Friday, September 23, 2016

Following my previous Facebook blog post, this N4CM blog has been decimated and I have no access to the TinyPic website

UK Government Communications Headquarters (GCHQ)

I have not lost all of my images on this blog, but I might as well have, given the few that remain. TinyPic hosts most if not all of these images. I have also been denied access to their website, so this afternoon I emailed them instead:

23 September 2016

Dear TinyPic,

I cannot access the TinyPic website on any of my three laptops and most of the images that I have on my blog are not appearing either.

When I go to all I get is "Error 503 Service Unavailable". This is a screenshot of what my browsers get when I try to access your site:

And this is a screenshot showing my decimated blog:

Please can you resolve this situation.


Lola Heavey

Update 23 September 2016 (7.27pm): I have not received a reply from TinyPic, but the images are back.



Paragraph 12 of Declan's updated complaint to the United Nations re the Government Communications Headquarters (GCHQ)

12. It is important to underscore that the discriminatory surveillance suffered by the Applicant and his wife is not an isolated event. Rather, it is emblematic of a larger pattern of surveillance by law enforcement officials in the UK that has been well-documented by international and domestic human rights bodies. For example, GCHQ's Joint Threat Research Intelligence Group (JTRIG) specialises in the "4 D's": deny, disrupt, degrade, deceive. It has been branded by the press as the spy agency's "deception unit". Though its existence was secret until 2014, JTRIG has developed a distinctive profile in the public understanding, after documents from NSA whistleblower Edward Snowden revealed that the unit had engaged in "dirty tricks" like deploying sexual "honey traps" designed to discredit targets, launching denial-of-service attacks to shut down Internet chat rooms, pushing veiled propaganda onto social networks and generally warping discourse online. Previous reporting on GCHQ established its focus on what it regards as political radicalism. Beyond JTRIG's targeting of Anonymous, other parts of GCHQ targeted political activists and groups deemed to be "radical", even monitoring human rights NGOs. Simon Davies, president of the London-based Privacy International, asks: "If spying on human rights NGOs isn't off limits for GCHQ, then what is?"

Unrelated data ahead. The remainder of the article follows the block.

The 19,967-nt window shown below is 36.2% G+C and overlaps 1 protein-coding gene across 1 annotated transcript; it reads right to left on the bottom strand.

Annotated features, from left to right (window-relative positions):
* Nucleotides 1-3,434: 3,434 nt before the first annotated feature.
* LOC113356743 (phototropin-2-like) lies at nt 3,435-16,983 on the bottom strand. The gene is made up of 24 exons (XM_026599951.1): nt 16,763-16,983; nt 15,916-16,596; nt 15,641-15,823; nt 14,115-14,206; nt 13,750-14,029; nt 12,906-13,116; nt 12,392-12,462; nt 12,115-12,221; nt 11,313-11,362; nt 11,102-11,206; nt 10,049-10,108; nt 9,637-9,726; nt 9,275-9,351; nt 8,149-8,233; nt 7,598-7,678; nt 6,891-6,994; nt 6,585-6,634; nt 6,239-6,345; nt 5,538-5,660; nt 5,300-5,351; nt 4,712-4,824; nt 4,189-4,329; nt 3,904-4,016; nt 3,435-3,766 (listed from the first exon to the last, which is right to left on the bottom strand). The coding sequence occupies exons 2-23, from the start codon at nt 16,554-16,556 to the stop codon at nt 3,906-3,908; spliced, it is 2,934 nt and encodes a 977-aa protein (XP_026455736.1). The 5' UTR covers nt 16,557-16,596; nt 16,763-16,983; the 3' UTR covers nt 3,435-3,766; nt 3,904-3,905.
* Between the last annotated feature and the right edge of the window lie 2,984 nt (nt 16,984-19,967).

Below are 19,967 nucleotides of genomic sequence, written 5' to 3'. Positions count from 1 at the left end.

Related blog post 25 March 2016: Threat to life: Updated complaint to the United Nations

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